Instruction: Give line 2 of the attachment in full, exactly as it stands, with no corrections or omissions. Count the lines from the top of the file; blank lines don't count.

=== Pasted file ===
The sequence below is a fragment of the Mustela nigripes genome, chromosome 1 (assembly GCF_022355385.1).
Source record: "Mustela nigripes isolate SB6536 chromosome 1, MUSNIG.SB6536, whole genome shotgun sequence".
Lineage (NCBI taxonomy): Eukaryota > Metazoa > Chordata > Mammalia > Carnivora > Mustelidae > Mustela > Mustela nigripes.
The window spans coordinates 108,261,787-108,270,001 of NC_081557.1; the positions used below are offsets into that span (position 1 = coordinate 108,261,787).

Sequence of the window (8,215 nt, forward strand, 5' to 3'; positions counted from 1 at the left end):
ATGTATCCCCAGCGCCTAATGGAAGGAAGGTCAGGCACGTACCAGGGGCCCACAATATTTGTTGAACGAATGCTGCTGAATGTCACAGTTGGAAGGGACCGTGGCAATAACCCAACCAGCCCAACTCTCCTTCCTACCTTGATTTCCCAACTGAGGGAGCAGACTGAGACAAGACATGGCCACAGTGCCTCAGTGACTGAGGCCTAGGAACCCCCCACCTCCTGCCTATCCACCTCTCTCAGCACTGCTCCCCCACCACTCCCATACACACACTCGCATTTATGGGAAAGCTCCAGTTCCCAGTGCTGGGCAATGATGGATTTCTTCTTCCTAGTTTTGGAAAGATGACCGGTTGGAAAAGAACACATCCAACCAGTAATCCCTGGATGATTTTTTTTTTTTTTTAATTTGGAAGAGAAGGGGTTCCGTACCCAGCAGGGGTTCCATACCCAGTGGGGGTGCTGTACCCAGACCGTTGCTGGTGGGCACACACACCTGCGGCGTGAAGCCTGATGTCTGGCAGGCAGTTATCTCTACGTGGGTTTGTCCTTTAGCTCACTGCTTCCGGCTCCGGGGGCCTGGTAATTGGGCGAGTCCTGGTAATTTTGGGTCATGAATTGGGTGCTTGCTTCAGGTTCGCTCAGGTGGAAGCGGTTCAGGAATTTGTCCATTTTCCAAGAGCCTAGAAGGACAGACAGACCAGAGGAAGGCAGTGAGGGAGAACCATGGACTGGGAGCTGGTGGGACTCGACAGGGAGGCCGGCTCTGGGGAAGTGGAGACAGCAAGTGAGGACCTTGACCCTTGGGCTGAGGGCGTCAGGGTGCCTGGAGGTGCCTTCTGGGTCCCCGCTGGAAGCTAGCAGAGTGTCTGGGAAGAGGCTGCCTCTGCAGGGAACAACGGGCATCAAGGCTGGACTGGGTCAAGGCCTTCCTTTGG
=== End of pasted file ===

Source record: "Mustela nigripes isolate SB6536 chromosome 1, MUSNIG.SB6536, whole genome shotgun sequence".